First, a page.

World shares fall as China protests, lockdowns cloud outlook
BANGKOK (AP) — Shares slumped in Europe and Asia on Monday, with Hong Kong briefly dipping more than 4% following weekend protests in various cities over China’s strict zero-COVID lockdowns.
U.S. futures were lower and oil prices fell more than $2 a barrel.
The unrest in China is the boldest show of public dissent against the ruling Communist Party in decades. It followed complaints that policies aimed at eradicating the coronavirus by isolating every case might have worsened the death toll in an apartment fire in Urumqi in the northwestern Xinjiang region.
China’s infection rate has been lower than in the United States and other countries. But resentment has been growing over the economic and human costs of the approach known as “zero-COVID,” as businesses close and families are isolated for weeks with limited access to food and medicine.
“For investors, when it comes to China, trying to predict with any degree the reopening certainty that has no certainty, basis, or track record to go by is looking like a dangerous game in the context of the disquieting protests and the colossal challenge China’s leaders now have on their hands,” Stephen Innes of SPI Asset Management said in a commentary.
Rising numbers of COVID cases could further disrupt manufacturing and transport, adding to headaches over supply chains and inflation.
Germany’s DAX fell 0.8% to 14,421.88 while the CAC 40 in Paris lost 0.8% to 6,656.18. Britain’s FTSE 100 gave up 0.6% to 7,448.10.
The future for the S&P 500 was down 0.7% while that for the Dow Jones Industrial Average was 0.5% lower. On Friday, the S&P 500 fell less than 0.1% while the Dow rose 0.5%. The Nasdaq fell 0.5%.
In Asian trading Monday, Hong Kong’s Hang Seng fell 1.6% to 17,297.94 and the Shanghai Composite index lost 0.8% to 3,078.55.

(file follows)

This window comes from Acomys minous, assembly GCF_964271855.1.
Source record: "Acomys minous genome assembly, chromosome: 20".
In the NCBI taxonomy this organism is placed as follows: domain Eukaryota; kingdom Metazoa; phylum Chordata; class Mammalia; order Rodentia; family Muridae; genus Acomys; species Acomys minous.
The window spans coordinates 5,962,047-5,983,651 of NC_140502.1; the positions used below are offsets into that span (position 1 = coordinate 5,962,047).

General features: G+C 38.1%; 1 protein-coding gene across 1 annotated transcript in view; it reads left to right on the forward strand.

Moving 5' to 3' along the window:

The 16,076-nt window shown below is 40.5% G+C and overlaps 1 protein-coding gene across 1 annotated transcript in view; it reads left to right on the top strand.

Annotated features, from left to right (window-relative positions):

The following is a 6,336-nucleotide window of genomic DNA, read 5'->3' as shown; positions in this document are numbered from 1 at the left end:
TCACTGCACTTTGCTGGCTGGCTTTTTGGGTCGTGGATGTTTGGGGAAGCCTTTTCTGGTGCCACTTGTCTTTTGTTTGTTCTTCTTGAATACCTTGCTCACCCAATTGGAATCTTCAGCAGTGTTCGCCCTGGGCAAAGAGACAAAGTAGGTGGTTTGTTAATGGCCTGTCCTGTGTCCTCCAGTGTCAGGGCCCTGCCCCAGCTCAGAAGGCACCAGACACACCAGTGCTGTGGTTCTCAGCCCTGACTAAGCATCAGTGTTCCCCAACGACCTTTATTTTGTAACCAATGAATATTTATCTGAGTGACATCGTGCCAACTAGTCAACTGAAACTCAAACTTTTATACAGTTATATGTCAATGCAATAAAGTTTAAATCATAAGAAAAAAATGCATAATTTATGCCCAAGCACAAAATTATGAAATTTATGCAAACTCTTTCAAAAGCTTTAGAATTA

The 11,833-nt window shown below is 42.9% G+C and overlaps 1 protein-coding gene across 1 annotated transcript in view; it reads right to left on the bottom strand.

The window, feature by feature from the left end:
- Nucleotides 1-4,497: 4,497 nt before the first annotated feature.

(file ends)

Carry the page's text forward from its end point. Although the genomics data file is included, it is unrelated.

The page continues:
Shares in telecoms equipment maker ZTE fell 4.2% after U.S. regulators banned sales of its products in the U.S.
The Federal Communications Commission said Friday it was banning the sale of communications equipment made by ZTE and Huawei Technologies and restricting the use of some China-made video surveillance systems, citing an “unacceptable risk” to national security.
On Friday, China’s central bank sought to boost the economy by easing its reserve requirement ratio, the proportion of assets banks must hold in reserve, by a quarter percentage point to 7.8%. But pandemic-related developments overshadowed that news.
Tokyo’s Nikkei 225 index shed 0.4% to 28,162.83 and the Kospi in Seoul lost 1.2% to 2,408.27. In Sydney, the S&P/ASX 200 declined 0.4% to 7,229.10 following the release of weaker than expected retail sales data.
Bangkok’s SET was 0.2% lower while the Sensex in Mumbai added 0.3%.
Wall Street gets several big economic updates this week. The Conference Board business group will release its November report on consumer confidence and the U.S. government will release its closely watched monthly employment report.
Investors remain concerned about whether the Federal Reserve can tame the hottest inflation in decades by raising interest rates without going too far and causing a recession.
The central bank’s benchmark rate currently stands at 3.75% to 4%, up from close to zero in March. It has warned it may have to ultimately raise rates to previously unanticipated levels to rein in high prices on everything from food to clothing.
In other trading Monday, U.S. benchmark crude oil lost $2.27 to $74.01 per barrel in electronic trading on the New York Mercantile Exchange. It gave up $1.66 on Friday to $76.28 per barrel.
Brent crude, which is used to price oil for international trading, sank $2.57 to $81.14 per barrel.
The dollar fell to 137.71 Japanese yen from 139.28 yen. The euro rose to $1.0451 from $1.0379.